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Re^4: How should a fork of DBIx::Simple be handled?

by metaperl (Curate)
on Aug 31, 2011 at 11:22 UTC ( #923403=note: print w/ replies, xml ) Need Help??


in reply to Re^3: How should a fork of DBIx::Simple be handled?
in thread How should a fork of DBIx::Simple be handled?

So the only lesson you take away from these two threads is to continue avoiding direct contact with Juerd?

No not at all. I wasnt getting any email replies from him. I sent him a test case via email. He ran it and it worked for him. So I revised it and tye tried it and saw the problem and I sent him the fixed one. And he has said nothing since then via email, so I filed it as a RT ticket. And there has been no movement on the RT ticket I supplied a few weeks ago. But since he replied to me here, it seems that he is willing to work with me in some fashion. And I will definitely keep him in the loop. Although I prefer he stay in the loop by following me on github.

And his (and your) insistence on paying money for rapid feedback means I'd rather just do everything on my own because I have urgent demands for rapid evolution of this module and can no longer play backseat and/or pay money.

I'm still wondering what your goal is with these posts.

Hmm, well I wanted to get a feel for what (not)? to do and how (not)? to do it. The most likely thing to occur is that DBIx::Simple will be forked and I will document each change as I commit on github. I wont make any sort of CPAN release for a long time because we just need changes locally now. Over time, the various things I do might make their way into his code or a separate module.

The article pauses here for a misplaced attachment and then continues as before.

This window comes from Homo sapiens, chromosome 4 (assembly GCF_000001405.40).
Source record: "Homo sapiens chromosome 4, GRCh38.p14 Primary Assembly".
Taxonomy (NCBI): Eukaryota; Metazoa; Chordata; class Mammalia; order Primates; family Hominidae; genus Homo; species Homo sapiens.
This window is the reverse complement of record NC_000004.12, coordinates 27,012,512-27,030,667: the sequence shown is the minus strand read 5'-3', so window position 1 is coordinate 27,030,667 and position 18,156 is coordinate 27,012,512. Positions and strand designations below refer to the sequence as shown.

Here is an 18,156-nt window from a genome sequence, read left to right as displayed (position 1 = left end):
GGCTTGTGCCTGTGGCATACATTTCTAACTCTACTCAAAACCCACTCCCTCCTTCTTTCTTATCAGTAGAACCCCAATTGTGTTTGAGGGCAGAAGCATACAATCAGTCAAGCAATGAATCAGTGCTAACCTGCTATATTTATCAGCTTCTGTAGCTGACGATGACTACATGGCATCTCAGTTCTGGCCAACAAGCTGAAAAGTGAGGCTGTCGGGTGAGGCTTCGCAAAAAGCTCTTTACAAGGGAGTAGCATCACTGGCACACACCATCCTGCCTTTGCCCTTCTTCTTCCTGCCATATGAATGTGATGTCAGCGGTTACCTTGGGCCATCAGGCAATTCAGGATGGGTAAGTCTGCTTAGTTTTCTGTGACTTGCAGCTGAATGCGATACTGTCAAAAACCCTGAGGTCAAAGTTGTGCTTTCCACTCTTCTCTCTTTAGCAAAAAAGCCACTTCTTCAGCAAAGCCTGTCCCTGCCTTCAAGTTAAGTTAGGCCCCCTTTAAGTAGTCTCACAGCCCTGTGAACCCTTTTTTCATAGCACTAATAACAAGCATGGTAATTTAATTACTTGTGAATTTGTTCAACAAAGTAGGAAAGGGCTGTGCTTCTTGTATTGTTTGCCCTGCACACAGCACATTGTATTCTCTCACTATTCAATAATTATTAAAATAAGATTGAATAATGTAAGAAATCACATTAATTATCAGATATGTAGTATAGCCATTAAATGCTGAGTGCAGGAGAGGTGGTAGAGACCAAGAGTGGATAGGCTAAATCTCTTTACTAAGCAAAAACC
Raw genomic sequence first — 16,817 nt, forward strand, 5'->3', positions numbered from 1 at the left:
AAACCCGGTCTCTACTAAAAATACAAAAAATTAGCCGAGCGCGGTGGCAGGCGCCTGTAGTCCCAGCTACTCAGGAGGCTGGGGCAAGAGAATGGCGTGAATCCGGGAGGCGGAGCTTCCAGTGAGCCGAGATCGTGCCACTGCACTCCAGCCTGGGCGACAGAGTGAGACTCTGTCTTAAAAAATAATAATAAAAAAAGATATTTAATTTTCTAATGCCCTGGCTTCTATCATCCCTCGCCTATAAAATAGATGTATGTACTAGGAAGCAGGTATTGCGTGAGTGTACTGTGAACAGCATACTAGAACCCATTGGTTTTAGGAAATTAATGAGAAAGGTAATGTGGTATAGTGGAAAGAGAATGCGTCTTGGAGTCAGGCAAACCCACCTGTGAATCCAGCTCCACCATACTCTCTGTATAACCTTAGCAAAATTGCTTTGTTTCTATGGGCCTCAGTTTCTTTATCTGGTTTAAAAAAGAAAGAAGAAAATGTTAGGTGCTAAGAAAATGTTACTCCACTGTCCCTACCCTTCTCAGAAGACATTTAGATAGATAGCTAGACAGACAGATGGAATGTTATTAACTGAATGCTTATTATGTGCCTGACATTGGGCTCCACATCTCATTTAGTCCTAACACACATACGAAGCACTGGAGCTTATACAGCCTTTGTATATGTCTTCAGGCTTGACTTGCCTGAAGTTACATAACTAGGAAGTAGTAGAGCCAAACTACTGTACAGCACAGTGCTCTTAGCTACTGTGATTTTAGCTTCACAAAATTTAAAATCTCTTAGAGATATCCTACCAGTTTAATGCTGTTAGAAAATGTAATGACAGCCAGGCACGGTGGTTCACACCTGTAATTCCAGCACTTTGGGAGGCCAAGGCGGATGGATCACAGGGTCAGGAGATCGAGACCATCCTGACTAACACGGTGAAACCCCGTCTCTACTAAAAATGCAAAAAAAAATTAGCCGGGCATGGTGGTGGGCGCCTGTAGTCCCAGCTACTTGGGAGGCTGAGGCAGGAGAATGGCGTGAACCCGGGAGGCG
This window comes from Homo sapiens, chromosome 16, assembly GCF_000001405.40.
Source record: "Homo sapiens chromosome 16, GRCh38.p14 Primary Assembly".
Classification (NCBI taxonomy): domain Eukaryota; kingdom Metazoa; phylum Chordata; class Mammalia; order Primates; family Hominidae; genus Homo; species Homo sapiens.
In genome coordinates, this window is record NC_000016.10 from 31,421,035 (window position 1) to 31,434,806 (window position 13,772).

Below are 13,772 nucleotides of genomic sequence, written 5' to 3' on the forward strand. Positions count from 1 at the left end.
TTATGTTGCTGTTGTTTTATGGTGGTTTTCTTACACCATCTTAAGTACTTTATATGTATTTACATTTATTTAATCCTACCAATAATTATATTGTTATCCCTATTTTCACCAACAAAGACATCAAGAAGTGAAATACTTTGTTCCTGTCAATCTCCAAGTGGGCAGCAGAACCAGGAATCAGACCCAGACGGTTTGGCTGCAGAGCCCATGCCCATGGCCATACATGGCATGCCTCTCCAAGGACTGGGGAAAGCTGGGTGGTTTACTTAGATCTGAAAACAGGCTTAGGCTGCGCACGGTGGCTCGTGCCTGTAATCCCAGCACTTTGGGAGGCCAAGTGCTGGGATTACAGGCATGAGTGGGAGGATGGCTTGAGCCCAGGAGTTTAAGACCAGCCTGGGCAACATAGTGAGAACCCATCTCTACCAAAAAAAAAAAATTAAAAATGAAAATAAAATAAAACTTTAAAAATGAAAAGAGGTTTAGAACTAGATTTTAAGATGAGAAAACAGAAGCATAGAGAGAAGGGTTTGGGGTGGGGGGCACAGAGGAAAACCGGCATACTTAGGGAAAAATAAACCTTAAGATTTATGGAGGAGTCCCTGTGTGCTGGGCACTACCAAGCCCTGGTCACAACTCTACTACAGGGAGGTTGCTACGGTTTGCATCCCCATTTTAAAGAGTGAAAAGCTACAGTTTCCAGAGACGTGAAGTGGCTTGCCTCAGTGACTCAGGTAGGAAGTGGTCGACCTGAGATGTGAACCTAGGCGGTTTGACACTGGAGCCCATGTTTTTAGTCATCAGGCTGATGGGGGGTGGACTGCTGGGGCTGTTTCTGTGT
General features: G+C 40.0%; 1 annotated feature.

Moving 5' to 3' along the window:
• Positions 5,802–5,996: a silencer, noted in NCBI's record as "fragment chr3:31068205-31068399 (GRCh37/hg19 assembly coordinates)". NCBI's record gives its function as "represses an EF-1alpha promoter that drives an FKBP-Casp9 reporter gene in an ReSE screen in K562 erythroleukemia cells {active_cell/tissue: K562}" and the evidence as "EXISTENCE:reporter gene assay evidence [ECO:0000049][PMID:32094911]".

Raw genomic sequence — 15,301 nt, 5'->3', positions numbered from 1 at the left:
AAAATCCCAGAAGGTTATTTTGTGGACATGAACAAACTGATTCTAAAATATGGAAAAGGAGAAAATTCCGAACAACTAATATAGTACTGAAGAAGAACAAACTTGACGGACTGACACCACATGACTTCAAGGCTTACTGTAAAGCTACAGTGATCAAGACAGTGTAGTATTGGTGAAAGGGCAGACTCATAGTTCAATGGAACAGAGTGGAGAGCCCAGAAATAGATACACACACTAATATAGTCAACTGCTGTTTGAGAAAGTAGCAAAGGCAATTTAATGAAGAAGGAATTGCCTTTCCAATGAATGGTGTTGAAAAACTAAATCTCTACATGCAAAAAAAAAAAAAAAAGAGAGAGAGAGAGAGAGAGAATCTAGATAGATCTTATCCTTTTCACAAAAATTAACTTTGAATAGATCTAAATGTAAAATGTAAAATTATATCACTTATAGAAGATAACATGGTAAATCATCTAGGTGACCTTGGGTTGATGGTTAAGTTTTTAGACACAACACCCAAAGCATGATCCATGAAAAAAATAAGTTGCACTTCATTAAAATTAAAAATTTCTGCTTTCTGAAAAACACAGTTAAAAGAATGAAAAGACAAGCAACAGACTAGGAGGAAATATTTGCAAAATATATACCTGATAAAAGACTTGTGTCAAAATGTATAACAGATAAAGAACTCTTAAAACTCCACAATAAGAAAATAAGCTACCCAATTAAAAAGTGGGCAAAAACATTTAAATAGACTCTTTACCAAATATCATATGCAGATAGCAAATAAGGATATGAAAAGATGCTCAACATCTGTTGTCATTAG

But the issue that my bug raises is actually a point of divergence. I dont think he will ever accept that patch and change his code to quit using fiddling with reference counts. And my test case MUST work for what we are doing locally.


Comment on Re^4: How should a fork of DBIx::Simple be handled?
Re^5: How should a fork of DBIx::Simple be handled? (selective comprehension)
by tye (Cardinal) on Aug 31, 2011 at 13:52 UTC

    Are you going to call your fork DBIx::Simple::CircularReferences or DBIx::Simple::NeverDestroys?

    and tye tried it and saw the problem

    What I "saw" was that you should simply stop writing code that destroys the container object if you want to keep using one of the contained objects. But you insist on making a simplistic change to the DBIx::Simple module and not making a trivial change to how you use that module, even after I made it quite clear that your proposed change breaks the lifecycle management of the module.

    Unless you proposed a patch that fixed your "bug" without creating circular references, I would make the next "movement on the RT" to close it as "working as designed".

    - tye        

      Are you going to call your fork DBIx::Simple::CircularReferences or DBIx::Simple::NeverDestroys?
      LOL! your research concluded that my fix does indeed prevent a bunch of stuff from being cleaned up until Perl's "global destruction". which is fine with me. you can see my reasoning on reference count and I dont really see anything wrong with it, do you?
      What I "saw" was that you should simply stop writing code that destroys the container object if you want to keep using one of the contained objects.